The memorial forms part of the government’s response to the Independent Jersey Care Inquiry after a citizens’ panel – that includes survivors of child abuse – recommended that a memorial be erected as part of a legacy project to acknowledge victims and their families.
The 2017 inquiry report laid bare a catalogue of failings in Jersey’s care system over many decades which allowed abuse of children to be perpetrated and go undetected.
The designs are on display at Private & Public’s gallery in Phillips Street from today until Saturday, between 10am and 6pm each day. Islanders will be able to visit the gallery to see the designs as well as viewing them online.
The citizens’ panel would like to hear Islanders’ views about the designs before the final choice is announced in November.
A spokesperson for the panel said: ‘We were delighted with the quality of the submissions we received for the memorial competition. We are looking forward to the public exhibition and we will be taking the public’s comments on the designs into consideration when we make our final decision.’
Children’s Minister Sam Mézec said he hoped the memorial would ‘become a permanent focus for reflection and represent our enduring promise to Jersey’s children that the mistakes of the past will not be repeated’ and urged Islanders to share their views on the designs.
In February, it was agreed that £200,000 would be put aside for a memorial at the Weighbridge to those who suffered abuse within Jersey’s care system.
However, a petition calling for that decision to be reversed garnered almost 3,000 signatures, with some arguing that the memorial would act as a painful remainder of traumatic childhood experiences in Jersey’s care homes.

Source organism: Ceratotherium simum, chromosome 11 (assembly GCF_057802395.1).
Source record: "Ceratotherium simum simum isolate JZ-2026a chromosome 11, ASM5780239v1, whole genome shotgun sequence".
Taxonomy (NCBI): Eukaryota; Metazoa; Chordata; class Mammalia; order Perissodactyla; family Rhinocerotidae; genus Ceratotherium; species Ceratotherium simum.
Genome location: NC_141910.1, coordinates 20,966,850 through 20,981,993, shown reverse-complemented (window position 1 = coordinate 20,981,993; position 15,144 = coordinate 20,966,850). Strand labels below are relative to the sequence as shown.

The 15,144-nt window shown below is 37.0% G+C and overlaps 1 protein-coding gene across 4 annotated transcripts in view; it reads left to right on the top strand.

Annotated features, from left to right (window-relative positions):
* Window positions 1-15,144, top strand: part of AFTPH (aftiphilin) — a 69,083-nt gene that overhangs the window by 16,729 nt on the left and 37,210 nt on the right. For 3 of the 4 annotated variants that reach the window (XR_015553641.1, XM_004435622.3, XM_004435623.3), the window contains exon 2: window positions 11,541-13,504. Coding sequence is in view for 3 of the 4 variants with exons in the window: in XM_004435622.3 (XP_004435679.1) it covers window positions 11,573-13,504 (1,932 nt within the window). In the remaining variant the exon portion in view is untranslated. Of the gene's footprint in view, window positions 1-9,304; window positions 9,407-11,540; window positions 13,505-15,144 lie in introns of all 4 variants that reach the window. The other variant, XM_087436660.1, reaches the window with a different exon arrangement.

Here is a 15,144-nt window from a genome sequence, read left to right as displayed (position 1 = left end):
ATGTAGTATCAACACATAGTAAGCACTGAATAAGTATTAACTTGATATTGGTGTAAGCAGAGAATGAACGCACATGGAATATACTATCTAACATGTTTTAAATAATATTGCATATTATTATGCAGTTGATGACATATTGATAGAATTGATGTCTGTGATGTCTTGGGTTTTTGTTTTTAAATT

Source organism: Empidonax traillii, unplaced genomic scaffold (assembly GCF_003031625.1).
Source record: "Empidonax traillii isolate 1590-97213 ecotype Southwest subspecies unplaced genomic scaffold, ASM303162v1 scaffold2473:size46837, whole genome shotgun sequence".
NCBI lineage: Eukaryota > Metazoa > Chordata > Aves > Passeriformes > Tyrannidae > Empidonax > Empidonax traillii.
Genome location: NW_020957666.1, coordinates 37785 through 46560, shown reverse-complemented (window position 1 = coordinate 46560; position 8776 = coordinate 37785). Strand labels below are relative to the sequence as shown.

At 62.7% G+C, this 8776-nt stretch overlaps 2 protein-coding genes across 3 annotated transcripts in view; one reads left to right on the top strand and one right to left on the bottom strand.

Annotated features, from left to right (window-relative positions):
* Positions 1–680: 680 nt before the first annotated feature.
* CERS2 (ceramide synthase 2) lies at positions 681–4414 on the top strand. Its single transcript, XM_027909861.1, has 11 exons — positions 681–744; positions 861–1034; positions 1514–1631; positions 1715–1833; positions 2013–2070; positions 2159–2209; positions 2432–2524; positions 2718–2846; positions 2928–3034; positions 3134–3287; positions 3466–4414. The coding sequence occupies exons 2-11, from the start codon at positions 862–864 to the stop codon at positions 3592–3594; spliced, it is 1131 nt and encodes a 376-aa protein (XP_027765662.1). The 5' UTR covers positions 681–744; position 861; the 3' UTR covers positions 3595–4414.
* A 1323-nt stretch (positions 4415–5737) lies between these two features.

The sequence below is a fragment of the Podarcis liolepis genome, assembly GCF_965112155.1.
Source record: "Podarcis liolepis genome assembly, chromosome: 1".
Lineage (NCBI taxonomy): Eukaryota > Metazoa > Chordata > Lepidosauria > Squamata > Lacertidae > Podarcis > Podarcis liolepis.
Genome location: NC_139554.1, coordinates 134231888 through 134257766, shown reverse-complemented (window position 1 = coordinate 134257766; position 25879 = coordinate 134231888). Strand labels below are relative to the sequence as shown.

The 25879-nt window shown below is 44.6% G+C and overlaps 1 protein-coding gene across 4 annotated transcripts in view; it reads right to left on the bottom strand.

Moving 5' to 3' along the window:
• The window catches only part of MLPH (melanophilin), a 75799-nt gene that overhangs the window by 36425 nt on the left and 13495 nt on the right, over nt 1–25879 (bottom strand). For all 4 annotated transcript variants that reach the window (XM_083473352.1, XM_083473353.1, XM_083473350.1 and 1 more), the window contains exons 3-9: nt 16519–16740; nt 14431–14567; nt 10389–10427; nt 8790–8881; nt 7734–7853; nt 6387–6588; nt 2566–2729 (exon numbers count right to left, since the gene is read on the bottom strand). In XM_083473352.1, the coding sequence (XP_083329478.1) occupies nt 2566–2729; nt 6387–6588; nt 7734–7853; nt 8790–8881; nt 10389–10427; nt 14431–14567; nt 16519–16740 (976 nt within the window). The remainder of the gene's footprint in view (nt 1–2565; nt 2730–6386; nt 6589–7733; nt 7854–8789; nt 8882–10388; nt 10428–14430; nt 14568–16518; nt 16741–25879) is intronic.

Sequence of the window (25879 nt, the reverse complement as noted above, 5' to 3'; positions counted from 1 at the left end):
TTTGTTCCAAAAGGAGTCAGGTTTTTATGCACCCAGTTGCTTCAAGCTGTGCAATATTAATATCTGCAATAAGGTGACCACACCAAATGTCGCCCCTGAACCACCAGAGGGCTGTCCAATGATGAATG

Responding to those who opposed the plans, Senator Mézec said: ‘I ask them to come and see it. Beforehand we were talking about the concept whereas now we are talking about reality – what this may look like, what it might reflect and get a much better idea of what people will think about it.
‘This is not meant to be something that upsets people, it’s meant to be something that does the opposite. The people who came up with this idea were people who have been through the system themselves and know how important it is, and people can come and have a look – they can give us feedback, and that’s ultimately a more constructive way to have their voice heard than a petition.’
In the States Assembly this week St Saviour Constable Sadie Le Sueur-Rennard asked the Children’s Minister why he was ‘hell bent’ on having a memorial to the Island’s abuse survivors, despite thousands signing a petition against it.
The Constable said: ‘A petition was signed and we are ignoring it.
‘Does he not feel for once we should listen to people at the sharp end of what was going on?’
In response, Senator Mézec said it was one of his biggest regrets as minister that people don’t understand all parts of the project.
He said there had been misinformation about the project and its intention, before adding that he acknowledged the split opinion but to shelve the idea would be betraying the survivors who called for it.
He added: ‘There is no way of knowing that those who signed the petition are indeed the people concerned.
‘May I remind her of the serious point that the Citizens’ Panel who put forward this proposal for a legacy, themselves have been through the care system and some, who I am aware of, had a rotten time going through it.
‘What the Constable is asking me to do is to betray those people because of people who signed a petition on something different.’
The memorial will be erected in one of two possible places at the Weighbridge, with work anticipated to begin in 2021 before it is unveiled on Jersey Children’s Day, 3 July 2022.